This uncommon cosmos displays a vibrant range of colors. The large single blooms of Rubenza (pictured left) open with deep ruby petals and then fade into shades of muddy rose and terracotta as they age. There is nothing like it.
Velouette (pictured right) has fast become a new favorite on the farm and features deep mahogany flowers with delicate white striping. Tall and dramatic, this variety churns out armloads of long stems that are perfect for bouquets.
The delicate pale yellow flowers of Xanthos (pictured left) has green undertones. Its unique ruffled flowers have a subtle inner collar and pale throat, and blossoms have a dark yellow eye encircled by tiny fringed petals with pale serrated tips.
There is absolutely no cosmos like the beautiful Apricot Lemonade. The unique color reminds us of ‘Distant Drums’ roses – watercolored petals start out a soft apricot with a dusty lavender reverse and fade to a buttery yellow. Variations amongst the blooms include some flowers with a mauve ring at the throat. A bit of separation between the petals conjures a pinwheel with snipped dovetail edges. A must grow for event work.
The palest pink blooms and a dark rosy throat make Daydream (pictured left) an eye-catching addition to the landscape. A sweet treasure for the cutting garden or flower border. This variety has proven to be the most heat tolerant cosmos we’ve grown.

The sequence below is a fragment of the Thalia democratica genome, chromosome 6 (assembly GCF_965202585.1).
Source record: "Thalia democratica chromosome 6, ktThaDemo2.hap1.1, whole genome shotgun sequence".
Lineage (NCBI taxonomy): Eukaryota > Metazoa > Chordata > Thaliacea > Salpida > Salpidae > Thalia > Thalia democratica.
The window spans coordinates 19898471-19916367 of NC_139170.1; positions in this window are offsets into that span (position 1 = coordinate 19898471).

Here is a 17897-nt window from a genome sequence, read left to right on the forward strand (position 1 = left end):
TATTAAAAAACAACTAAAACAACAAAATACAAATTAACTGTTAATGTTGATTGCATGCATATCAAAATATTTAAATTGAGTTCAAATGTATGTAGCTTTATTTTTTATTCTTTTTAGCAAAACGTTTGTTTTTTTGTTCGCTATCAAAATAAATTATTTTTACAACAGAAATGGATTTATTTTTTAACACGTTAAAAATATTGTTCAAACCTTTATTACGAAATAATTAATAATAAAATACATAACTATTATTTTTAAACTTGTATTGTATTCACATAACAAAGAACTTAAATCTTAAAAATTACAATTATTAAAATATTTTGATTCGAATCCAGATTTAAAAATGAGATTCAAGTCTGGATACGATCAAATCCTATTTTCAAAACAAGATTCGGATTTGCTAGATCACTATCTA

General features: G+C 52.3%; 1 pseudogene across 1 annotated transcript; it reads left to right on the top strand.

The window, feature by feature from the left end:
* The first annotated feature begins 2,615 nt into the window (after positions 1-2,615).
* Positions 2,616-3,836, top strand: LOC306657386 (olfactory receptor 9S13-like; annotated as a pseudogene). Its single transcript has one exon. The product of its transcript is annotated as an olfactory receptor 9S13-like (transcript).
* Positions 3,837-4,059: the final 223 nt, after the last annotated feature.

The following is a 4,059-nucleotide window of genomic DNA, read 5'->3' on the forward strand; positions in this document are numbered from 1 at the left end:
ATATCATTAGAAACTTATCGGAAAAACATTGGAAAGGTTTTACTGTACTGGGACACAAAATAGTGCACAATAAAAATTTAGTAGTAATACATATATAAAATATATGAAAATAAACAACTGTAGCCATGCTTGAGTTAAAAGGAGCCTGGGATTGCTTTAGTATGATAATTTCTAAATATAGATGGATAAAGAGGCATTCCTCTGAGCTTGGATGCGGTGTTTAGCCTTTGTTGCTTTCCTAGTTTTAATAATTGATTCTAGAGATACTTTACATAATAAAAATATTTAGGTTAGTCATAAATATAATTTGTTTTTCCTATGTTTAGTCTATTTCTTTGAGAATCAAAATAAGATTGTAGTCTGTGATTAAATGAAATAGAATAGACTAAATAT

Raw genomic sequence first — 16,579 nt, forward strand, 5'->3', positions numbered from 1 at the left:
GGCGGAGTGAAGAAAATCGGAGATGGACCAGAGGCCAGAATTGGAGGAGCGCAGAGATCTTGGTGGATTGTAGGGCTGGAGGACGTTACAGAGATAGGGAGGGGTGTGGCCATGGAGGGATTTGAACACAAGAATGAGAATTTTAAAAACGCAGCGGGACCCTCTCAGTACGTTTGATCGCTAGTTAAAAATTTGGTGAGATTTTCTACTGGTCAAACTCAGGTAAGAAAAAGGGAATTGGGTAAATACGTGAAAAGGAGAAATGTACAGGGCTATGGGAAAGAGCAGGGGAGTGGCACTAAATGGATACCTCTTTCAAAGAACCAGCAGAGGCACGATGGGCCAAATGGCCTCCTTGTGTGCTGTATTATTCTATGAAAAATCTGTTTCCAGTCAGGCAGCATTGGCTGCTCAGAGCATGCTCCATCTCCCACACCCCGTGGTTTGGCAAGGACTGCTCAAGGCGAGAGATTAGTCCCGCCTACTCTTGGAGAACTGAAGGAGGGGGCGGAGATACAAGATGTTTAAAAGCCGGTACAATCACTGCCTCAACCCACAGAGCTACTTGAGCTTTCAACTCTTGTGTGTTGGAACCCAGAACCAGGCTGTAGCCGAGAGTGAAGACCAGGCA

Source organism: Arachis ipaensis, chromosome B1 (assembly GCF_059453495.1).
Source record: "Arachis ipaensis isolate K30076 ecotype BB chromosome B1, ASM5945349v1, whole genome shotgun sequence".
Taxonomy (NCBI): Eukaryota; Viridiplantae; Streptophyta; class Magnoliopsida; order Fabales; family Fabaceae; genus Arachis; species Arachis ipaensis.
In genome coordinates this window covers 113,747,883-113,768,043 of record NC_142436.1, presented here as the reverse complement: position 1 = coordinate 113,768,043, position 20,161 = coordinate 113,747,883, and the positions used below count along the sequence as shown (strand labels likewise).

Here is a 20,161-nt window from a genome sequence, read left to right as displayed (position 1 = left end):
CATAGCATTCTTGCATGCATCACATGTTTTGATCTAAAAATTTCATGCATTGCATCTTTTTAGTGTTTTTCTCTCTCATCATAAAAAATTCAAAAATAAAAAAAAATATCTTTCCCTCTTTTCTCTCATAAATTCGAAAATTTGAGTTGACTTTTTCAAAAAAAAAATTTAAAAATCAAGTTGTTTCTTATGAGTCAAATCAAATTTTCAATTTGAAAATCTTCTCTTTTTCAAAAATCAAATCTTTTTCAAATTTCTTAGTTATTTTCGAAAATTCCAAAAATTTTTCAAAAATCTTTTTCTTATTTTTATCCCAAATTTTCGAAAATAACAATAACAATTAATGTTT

These early to flower gems are a new favorite on the farm. Shades of magenta, purple and raspberry have an iridescent quality and age to an apricot cast. Blooms on Xsenia (pictured right) are more petite than other cosmos varieties, and medium sized, healthy plants carry flowers on strong, upright stems. So many colors give the flowers a chameleon-like quality, and they mix well with a wide range of colors.
Seashells Mix (pictured left): This delightful mix is filled with large, showy blooms that have fluted, tubular petals that resemble seashells. Flowers come in a sweet pastel mix of pink, rose, white, carmine and other unique bicolors.
Rosetta (pictured right) is a new variety that’s a must-have for arranging and looks stunning arranged en masse. Blooms have a layer of half double petals that resemble fluffy petticoats. Rosetta is a mix of soft pink, blush and rose, with each petal appearing as if it was hand painted.
To prolong their flowering time, keep cosmos harvested regularly and deadhead any spent flowers before they set seed. The individual blooms of cosmos don’t last a particularly long time in the vase, about 4 to 6 days, but each stem is loaded with multiple blossoms that open individually over a period of a week.
Harvest when the buds are colored but haven’t opened up yet; this will keep insects from pollinating them and help stretch the vase life by a few additional days.
I would love to hear your experience with this wonderful group of plants. Do you grow cosmos or plan to add them to your garden this coming season? If so, what are your favorite varieties?